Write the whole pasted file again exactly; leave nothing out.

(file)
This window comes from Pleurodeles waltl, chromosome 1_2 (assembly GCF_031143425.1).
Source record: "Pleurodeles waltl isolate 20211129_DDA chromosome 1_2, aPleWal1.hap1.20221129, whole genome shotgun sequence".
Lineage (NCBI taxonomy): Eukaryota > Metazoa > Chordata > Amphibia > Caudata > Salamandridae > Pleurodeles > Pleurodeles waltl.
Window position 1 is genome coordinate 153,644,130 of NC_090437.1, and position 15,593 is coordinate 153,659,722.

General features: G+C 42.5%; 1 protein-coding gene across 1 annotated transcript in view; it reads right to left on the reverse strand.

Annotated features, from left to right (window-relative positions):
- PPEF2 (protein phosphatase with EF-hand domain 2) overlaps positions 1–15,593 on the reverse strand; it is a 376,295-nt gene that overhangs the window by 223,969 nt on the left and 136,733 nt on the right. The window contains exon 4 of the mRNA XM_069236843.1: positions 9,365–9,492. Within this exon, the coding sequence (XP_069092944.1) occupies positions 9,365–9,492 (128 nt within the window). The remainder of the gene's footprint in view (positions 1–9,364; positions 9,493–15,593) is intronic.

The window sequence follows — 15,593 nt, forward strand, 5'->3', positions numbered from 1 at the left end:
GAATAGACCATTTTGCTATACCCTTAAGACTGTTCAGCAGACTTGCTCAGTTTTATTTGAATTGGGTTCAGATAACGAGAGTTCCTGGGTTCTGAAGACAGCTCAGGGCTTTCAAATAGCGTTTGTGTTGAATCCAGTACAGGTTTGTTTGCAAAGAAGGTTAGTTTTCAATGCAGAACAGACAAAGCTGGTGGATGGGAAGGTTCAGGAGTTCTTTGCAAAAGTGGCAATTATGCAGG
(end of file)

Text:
This window comes from Pleurodeles waltl, chromosome 1_2 (assembly GCF_031143425.1).
Source record: "Pleurodeles waltl isolate 20211129_DDA chromosome 1_2, aPleWal1.hap1.20221129, whole genome shotgun sequence".
Lineage (NCBI taxonomy): Eukaryota > Metazoa > Chordata > Amphibia > Caudata > Salamandridae > Pleurodeles > Pleurodeles waltl.
Window position 1 is genome coordinate 153,644,130 of NC_090437.1, and position 15,593 is coordinate 153,659,722.

General features: G+C 42.5%; 1 protein-coding gene across 1 annotated transcript in view; it reads right to left on the reverse strand.

Annotated features, from left to right (window-relative positions):
- PPEF2 (protein phosphatase with EF-hand domain 2) overlaps positions 1–15,593 on the reverse strand; it is a 376,295-nt gene that overhangs the window by 223,969 nt on the left and 136,733 nt on the right. The window contains exon 4 of the mRNA XM_069236843.1: positions 9,365–9,492. Within this exon, the coding sequence (XP_069092944.1) occupies positions 9,365–9,492 (128 nt within the window). The remainder of the gene's footprint in view (positions 1–9,364; positions 9,493–15,593) is intronic.

The window sequence follows — 15,593 nt, forward strand, 5'->3', positions numbered from 1 at the left end:
GAATAGACCATTTTGCTATACCCTTAAGACTGTTCAGCAGACTTGCTCAGTTTTATTTGAATTGGGTTCAGATAACGAGAGTTCCTGGGTTCTGAAGACAGCTCAGGGCTTTCAAATAGCGTTTGTGTTGAATCCAGTACAGGTTTGTTTGCAAAGAAGGTTAGTTTTCAATGCAGAACAGACAAAGCTGGTGGATGGGAAGGTTCAGGAGTTCTTTGCAAAAGTGGCAATTATGCAGG